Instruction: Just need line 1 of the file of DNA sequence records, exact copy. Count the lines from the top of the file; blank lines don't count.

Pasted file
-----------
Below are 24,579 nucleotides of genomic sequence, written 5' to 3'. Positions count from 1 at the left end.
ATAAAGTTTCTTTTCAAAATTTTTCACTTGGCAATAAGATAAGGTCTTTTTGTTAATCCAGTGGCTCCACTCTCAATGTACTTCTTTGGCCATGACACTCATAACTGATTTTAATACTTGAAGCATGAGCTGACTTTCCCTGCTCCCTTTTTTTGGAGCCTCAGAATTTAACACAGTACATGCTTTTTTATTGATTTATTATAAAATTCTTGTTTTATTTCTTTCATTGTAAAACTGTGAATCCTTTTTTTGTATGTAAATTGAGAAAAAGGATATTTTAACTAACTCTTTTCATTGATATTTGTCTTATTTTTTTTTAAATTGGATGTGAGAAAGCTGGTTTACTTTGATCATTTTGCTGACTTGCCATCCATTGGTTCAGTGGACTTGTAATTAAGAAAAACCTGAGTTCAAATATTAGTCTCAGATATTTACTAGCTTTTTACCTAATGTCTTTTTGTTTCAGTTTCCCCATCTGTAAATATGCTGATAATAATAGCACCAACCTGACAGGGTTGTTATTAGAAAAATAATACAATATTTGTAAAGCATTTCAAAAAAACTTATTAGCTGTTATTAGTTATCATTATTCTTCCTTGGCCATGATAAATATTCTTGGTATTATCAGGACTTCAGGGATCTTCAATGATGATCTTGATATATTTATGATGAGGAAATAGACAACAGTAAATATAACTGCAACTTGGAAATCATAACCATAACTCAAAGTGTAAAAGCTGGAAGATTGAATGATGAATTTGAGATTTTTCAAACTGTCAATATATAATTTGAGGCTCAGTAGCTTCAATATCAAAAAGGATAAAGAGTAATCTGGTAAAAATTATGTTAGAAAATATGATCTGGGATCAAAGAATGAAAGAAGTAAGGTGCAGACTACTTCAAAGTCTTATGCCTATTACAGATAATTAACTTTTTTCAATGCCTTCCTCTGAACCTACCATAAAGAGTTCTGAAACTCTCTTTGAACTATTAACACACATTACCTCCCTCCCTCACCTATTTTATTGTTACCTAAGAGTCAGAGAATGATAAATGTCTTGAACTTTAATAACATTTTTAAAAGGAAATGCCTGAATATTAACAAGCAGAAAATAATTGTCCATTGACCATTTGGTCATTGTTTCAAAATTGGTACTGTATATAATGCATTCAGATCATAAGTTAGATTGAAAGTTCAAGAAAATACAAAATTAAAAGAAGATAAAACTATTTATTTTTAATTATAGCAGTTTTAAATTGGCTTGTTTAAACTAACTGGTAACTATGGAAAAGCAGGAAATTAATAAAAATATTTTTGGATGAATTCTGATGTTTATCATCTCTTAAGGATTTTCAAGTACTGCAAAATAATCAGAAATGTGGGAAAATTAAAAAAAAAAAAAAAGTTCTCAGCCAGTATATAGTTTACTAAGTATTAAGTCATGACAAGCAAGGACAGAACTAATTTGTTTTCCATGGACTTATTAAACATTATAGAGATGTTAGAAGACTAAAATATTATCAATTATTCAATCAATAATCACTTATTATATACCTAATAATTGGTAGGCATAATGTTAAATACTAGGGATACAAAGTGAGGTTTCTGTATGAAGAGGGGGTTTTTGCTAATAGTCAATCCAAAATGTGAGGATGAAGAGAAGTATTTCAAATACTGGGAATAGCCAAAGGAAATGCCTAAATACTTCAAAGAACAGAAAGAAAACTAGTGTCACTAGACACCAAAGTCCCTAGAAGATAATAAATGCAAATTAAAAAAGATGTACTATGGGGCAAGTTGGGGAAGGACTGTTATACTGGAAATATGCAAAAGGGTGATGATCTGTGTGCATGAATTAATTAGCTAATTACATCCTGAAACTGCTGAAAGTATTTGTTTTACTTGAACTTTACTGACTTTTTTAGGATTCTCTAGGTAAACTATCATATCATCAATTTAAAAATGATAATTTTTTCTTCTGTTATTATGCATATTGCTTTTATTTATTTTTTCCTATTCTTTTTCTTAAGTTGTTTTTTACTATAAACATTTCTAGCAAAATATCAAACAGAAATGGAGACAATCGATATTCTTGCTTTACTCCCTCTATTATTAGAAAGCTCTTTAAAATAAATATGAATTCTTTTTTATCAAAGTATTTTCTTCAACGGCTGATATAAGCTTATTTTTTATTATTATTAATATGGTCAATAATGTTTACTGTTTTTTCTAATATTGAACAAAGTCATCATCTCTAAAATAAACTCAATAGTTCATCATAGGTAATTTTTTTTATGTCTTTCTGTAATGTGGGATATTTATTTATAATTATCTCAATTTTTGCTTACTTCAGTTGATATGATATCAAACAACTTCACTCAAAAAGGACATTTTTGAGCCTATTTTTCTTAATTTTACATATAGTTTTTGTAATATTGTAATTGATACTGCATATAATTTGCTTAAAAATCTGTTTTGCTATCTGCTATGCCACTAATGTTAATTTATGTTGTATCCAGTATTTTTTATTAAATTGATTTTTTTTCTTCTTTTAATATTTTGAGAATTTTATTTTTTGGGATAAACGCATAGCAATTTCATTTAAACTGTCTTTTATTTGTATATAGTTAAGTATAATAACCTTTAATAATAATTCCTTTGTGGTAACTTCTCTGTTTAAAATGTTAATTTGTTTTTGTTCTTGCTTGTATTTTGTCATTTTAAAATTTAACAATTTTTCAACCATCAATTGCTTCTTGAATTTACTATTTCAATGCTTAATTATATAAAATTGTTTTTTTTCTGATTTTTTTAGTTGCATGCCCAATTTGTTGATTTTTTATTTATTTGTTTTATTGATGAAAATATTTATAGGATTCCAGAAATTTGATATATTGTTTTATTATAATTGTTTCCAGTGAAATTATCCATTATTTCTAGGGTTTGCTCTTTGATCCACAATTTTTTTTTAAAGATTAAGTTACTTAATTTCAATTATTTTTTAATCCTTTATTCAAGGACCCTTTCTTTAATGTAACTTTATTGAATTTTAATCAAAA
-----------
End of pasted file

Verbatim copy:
Below are 24,579 nucleotides of genomic sequence, written 5' to 3'. Positions count from 1 at the left end.